Your work always looks flawless.


  4. Jim Pallas says:

    Very nicely done. Are the verticles at the pigeon holes glued at the top and bottom at the rear? I believe I may have figured out the fall lock, if it were a 90 with the climate control at the time a pry bar would be required for opening after the solid top met the solid fall and I’m sticking to it. Those guys were smart where wood was concerned. Something about this particular piece just looks right, have you a theory on that? Thank you for doing this one. I’ll be watching for the drawers.


    • Jack Plane says:

      The pigeonhole dividers are a reasonably tight fit and only glued at the front to keep them in place. The two vertical dividers above the long drawer are glued in several spots, top and bottom, to prevent the long subjacent horizontal divider from sagging – a common enough occurrence.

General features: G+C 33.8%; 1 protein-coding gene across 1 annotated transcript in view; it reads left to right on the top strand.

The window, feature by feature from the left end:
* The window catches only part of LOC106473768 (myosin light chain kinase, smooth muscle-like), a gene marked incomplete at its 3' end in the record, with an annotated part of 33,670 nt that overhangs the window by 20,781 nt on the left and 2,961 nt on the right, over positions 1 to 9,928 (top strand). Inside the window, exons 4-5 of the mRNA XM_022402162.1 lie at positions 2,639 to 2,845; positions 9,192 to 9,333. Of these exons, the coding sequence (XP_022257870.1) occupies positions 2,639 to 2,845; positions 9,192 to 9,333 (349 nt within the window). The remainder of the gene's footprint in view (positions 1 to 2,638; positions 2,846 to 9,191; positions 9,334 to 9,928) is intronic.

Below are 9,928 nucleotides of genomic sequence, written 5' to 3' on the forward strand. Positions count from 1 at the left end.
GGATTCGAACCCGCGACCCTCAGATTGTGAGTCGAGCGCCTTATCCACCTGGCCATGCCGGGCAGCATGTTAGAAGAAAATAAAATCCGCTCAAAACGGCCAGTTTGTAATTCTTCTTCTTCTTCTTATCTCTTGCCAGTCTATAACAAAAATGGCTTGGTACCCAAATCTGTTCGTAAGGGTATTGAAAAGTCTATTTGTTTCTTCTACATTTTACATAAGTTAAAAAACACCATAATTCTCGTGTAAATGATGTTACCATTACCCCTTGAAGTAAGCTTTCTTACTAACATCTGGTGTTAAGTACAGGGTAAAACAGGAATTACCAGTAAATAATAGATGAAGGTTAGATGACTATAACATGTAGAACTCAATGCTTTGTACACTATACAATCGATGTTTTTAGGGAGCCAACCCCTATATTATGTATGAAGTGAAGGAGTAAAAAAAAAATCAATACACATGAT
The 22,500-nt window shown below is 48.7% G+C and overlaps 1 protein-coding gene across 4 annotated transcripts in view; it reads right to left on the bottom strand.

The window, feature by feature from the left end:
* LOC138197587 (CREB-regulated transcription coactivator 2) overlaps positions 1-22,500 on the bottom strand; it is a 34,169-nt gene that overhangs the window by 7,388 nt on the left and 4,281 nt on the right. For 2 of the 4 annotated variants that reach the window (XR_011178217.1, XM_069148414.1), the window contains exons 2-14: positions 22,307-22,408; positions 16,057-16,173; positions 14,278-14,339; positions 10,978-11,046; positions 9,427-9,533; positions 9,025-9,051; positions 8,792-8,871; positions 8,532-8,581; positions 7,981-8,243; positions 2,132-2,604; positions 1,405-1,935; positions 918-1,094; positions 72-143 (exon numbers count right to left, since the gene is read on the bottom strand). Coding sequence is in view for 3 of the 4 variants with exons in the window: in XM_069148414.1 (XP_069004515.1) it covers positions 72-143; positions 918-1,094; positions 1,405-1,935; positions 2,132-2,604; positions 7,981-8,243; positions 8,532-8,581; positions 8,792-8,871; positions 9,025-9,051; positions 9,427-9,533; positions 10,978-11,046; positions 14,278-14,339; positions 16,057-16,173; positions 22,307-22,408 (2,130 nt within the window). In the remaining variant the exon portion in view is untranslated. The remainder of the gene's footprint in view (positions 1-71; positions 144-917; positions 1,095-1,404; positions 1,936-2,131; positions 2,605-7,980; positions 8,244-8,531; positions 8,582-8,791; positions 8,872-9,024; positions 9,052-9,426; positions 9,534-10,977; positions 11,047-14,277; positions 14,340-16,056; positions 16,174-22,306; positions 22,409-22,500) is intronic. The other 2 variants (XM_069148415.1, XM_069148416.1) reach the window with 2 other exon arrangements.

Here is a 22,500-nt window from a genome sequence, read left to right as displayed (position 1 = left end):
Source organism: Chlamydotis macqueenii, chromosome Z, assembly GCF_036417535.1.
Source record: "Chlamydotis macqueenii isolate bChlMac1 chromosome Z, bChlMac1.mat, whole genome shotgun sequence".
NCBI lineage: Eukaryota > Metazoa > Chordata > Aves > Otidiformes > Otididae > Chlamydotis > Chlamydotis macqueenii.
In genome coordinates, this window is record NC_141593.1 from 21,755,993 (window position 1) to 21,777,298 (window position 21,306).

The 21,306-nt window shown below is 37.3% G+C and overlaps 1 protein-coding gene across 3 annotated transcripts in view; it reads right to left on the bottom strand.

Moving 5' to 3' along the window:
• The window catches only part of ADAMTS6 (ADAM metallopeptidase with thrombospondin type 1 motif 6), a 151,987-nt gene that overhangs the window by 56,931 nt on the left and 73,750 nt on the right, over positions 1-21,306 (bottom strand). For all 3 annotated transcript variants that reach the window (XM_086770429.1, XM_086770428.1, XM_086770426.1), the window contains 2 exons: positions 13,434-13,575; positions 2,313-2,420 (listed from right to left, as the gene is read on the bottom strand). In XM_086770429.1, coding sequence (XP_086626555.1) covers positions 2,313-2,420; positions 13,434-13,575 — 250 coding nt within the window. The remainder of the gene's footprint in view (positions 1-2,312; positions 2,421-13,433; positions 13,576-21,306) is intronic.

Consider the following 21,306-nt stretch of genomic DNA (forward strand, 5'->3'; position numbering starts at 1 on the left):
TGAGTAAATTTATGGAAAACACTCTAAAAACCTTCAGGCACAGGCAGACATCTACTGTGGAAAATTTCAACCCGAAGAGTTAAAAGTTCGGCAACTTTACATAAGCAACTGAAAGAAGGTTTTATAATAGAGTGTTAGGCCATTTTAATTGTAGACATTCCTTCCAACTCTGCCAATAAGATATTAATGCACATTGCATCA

As I alluded in my opening spiel in Part One, I have always thought this bureau to be of uncommon beauty. I can’t easily put my finger on the reason(s); it’s well drawn, though not a ‘London’ piece, and is well made; the proportions and loftiness are ethereal; the choice of timber is absurd yet sublime; and on and on.

      I have been criticised (via email) for the through dovetails at the top of the carcase. Of course the top could have been blind-dovetailed or lapped, but the original bureau exhibits through dovetails and, though I don’t subscribe to the modern dovetail aesthetic per se, I do think they lend a certain humility to the piece.



  5. That’s amazing Jack, your work is beautiful!!


  6. LD says:

    Do you have plans to add a leather writing surface? If so, would the surface extend beyond the fall front hinged joint, and toward the interior?


  7. Brian Lowery says:

    I not only don’t object to the dovetails on the top, but prefer them. Most antique bureaus that I have liked have had them, too.


  8. Pingback: Picture This XXXV | Pegs and 'Tails